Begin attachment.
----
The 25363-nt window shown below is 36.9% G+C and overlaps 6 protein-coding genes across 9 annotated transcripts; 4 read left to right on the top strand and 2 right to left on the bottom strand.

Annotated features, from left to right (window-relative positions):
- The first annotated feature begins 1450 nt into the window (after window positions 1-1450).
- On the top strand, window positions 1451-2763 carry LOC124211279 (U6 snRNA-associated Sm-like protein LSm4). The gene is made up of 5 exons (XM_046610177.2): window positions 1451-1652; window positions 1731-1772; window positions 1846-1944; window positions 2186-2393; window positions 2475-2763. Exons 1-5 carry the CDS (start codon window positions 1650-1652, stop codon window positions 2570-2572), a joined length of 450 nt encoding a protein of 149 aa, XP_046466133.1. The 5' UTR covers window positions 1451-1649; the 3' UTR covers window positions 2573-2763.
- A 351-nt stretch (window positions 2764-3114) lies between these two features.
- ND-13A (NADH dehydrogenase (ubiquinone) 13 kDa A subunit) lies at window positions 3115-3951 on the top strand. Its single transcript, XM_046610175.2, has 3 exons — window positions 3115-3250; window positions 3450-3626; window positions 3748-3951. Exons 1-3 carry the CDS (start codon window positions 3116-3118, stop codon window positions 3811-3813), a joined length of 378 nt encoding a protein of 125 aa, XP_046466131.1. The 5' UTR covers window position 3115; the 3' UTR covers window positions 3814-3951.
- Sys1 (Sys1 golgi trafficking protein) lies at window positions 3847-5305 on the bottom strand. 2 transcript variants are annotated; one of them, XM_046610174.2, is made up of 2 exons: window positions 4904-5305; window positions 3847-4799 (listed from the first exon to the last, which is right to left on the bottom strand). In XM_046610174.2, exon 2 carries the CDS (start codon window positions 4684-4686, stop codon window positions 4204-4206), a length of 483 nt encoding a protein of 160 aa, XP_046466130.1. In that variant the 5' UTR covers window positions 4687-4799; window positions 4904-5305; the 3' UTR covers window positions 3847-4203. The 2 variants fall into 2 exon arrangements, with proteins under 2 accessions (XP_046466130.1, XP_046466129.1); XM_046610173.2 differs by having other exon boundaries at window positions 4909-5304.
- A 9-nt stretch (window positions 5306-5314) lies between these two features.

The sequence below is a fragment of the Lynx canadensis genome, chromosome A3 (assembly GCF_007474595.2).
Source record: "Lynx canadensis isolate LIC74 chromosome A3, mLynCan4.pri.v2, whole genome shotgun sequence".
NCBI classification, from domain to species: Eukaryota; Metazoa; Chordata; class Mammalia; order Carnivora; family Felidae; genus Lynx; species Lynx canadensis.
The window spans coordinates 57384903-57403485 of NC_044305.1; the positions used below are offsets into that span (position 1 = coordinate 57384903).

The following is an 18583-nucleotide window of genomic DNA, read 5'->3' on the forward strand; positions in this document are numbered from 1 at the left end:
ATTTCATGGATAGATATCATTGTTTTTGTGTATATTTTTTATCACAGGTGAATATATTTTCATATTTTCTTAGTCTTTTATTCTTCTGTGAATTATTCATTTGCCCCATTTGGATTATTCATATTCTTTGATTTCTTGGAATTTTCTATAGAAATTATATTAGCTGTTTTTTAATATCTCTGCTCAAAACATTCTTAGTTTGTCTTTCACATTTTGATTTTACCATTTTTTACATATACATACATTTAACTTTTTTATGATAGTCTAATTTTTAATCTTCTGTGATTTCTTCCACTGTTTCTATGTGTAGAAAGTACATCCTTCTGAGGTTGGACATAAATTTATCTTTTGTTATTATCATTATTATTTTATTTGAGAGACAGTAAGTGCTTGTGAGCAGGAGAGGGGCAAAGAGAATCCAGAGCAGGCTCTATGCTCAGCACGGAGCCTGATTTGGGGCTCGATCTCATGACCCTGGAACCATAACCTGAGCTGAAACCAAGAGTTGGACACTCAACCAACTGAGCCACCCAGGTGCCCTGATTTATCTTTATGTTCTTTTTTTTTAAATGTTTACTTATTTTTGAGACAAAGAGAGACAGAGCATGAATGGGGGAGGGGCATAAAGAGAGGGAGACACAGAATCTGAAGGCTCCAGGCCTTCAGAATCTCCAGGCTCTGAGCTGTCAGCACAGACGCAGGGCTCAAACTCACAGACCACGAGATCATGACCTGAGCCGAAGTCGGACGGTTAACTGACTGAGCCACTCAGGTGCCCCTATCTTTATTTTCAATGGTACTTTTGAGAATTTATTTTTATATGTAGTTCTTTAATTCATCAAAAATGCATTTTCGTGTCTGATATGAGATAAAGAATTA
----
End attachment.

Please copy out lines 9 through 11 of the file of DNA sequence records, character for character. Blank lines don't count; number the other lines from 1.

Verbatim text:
The sequence below is a fragment of the Lynx canadensis genome, chromosome A3 (assembly GCF_007474595.2).
Source record: "Lynx canadensis isolate LIC74 chromosome A3, mLynCan4.pri.v2, whole genome shotgun sequence".
NCBI classification, from domain to species: Eukaryota; Metazoa; Chordata; class Mammalia; order Carnivora; family Felidae; genus Lynx; species Lynx canadensis.